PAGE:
The threat of a so-called enemy within is the most 'severe, emerging threat' facing the US military on home soil, according to Congressman Peter King.
King, who is Chairman of the House Homeland Security Committee, claimed this week that the threat of radicalized Islamists who are also U.S. soldiers executing attacks on American soil has grown.
King's new report, released on Wednesday and quoted in the Daily Mail, said there were nearly three dozen ‘threats, plots, and strikes’ toward the U.S. military since 9/11 and that another attack by 'militant Islamists' is 'a severe threat.'
23 of the 33 public cases prosecuted or investigated since 9/11 have occurred since mid-2009, King told the press this week, a development he called 'part of the broader surge of homegrown Islamist terrorism.'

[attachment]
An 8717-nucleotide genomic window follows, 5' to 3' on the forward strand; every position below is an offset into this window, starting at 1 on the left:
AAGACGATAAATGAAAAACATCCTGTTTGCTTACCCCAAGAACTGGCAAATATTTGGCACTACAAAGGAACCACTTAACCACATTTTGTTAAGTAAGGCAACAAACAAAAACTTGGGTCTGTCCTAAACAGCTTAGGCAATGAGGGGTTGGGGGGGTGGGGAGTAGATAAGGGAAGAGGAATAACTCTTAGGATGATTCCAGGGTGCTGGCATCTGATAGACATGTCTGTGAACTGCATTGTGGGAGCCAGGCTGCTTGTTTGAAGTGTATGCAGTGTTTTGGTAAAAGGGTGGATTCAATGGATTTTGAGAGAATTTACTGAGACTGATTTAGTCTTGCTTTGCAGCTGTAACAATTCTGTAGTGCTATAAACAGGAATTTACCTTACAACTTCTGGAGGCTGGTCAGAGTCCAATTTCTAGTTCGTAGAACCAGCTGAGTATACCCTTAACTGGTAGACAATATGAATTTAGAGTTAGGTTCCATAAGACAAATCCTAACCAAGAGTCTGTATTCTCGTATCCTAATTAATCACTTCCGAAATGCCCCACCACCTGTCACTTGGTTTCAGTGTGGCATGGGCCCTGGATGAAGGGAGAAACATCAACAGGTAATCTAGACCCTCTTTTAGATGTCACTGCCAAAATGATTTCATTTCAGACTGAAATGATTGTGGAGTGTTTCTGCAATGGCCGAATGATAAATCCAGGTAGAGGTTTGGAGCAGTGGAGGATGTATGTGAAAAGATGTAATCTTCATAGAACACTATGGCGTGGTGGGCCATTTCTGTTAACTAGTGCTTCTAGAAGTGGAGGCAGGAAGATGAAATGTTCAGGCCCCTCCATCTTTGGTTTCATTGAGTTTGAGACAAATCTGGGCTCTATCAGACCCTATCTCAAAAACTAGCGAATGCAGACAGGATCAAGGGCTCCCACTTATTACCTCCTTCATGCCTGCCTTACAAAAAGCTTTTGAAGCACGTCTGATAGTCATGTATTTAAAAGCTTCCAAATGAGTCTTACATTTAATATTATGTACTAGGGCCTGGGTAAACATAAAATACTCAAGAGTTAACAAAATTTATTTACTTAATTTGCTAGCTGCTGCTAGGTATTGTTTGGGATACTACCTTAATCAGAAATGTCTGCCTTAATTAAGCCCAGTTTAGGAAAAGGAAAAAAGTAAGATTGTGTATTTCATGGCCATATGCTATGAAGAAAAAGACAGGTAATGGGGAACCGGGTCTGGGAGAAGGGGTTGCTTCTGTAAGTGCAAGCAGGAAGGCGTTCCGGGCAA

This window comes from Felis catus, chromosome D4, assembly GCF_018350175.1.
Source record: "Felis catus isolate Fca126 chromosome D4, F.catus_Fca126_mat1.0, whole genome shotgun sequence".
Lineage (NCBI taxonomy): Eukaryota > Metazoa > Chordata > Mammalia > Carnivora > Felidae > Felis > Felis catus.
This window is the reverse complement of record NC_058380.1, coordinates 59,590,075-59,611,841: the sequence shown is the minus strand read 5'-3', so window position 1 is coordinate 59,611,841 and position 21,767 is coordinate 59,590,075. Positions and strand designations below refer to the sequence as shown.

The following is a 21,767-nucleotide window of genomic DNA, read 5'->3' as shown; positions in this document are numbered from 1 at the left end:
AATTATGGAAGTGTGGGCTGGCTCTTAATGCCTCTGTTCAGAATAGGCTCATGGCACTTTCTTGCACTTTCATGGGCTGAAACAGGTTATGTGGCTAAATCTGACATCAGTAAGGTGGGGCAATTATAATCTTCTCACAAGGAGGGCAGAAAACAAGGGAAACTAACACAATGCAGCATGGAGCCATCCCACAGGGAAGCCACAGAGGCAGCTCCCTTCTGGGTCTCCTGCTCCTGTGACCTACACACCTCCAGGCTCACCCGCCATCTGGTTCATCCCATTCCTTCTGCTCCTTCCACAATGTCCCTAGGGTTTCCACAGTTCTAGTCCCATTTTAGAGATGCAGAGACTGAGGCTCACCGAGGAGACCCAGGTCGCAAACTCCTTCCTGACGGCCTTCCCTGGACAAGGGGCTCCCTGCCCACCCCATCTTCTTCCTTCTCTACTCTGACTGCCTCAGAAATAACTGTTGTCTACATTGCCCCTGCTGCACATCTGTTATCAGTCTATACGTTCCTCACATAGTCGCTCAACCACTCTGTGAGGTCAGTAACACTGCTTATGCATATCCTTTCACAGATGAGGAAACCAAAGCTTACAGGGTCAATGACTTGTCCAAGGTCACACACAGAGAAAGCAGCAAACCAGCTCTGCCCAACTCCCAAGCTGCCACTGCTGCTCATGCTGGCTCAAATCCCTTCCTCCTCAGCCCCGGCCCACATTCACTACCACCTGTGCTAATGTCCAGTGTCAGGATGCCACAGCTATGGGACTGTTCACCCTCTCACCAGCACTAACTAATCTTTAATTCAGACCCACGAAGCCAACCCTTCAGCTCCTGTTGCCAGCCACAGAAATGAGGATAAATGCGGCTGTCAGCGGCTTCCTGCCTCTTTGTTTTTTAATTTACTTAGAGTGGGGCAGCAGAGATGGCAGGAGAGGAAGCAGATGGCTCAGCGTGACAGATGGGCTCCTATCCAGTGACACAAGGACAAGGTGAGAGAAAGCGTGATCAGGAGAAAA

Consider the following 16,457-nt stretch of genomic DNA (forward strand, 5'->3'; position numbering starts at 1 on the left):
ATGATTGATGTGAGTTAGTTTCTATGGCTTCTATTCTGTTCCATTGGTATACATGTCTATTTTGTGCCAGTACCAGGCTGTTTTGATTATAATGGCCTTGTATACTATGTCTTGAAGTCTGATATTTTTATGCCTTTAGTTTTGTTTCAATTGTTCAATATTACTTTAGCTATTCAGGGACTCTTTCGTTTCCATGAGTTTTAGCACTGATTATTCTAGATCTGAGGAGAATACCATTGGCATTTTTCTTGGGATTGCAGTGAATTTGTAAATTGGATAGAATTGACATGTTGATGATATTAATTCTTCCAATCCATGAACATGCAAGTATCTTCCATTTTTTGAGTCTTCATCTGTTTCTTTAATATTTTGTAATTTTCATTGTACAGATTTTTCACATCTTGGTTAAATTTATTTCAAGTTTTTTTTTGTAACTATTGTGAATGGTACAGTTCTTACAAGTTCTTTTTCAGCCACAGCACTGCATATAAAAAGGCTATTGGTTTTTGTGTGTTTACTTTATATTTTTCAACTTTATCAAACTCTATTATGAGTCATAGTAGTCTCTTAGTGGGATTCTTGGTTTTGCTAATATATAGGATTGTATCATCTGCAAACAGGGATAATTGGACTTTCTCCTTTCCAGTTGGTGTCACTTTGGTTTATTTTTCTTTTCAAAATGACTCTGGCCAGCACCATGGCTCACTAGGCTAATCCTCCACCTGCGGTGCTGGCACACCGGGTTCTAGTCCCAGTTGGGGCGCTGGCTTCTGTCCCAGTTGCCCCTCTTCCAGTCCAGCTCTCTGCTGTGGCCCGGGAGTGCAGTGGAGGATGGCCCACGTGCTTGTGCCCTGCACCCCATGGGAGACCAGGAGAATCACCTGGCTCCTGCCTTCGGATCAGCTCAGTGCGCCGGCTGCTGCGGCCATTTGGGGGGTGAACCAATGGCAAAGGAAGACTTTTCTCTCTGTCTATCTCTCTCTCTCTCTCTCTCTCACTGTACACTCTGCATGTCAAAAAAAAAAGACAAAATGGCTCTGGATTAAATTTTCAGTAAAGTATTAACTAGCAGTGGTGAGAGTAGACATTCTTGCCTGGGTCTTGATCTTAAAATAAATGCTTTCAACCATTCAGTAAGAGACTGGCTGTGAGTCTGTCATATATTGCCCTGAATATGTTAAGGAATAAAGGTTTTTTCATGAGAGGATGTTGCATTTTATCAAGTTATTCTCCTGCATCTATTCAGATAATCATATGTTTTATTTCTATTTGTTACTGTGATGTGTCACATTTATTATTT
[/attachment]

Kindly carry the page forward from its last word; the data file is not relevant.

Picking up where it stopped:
Focusing primarily on the 2009 massacre at Fort Hood in Texas, where Army Major Nidal Hasan allegedly killed 13 people and injured an additional 29, King pointed out that many of those killed were soldiers serving alongside Hasan.
King noted that although the FBI and Defense Department had both investigated Hasan's communications with now-deceased Yemini cleric Anwar Al-Awlaki, the radical Al Qaeda imam, the task force closed their inquiry in 2009.
King's report also included details of several thwarted plans or attacks by other members of the U.S. military.
But King's critics have claimed he is indulging in dangerous profiling.
Rep Mike Honda, a Democrat from California, wrote on the Hill’s Congress Blog on Wednesday that King's report may in fact target Muslim Americans.
Honda said: 'If the hearing’s date (Pearl Harbor’s 70th Anniversary) and its subject matter, the 2009 attack on Fort Hood Texas, are any indication, today’s hearing will go too far by singling out Muslim-American service members as the danger to our military communities.'
Over 6,024 Muslim military members have served in the U.S. armed forces since 9/11, and fourteen of those soldiers are known to have been killed in action fighting for the US.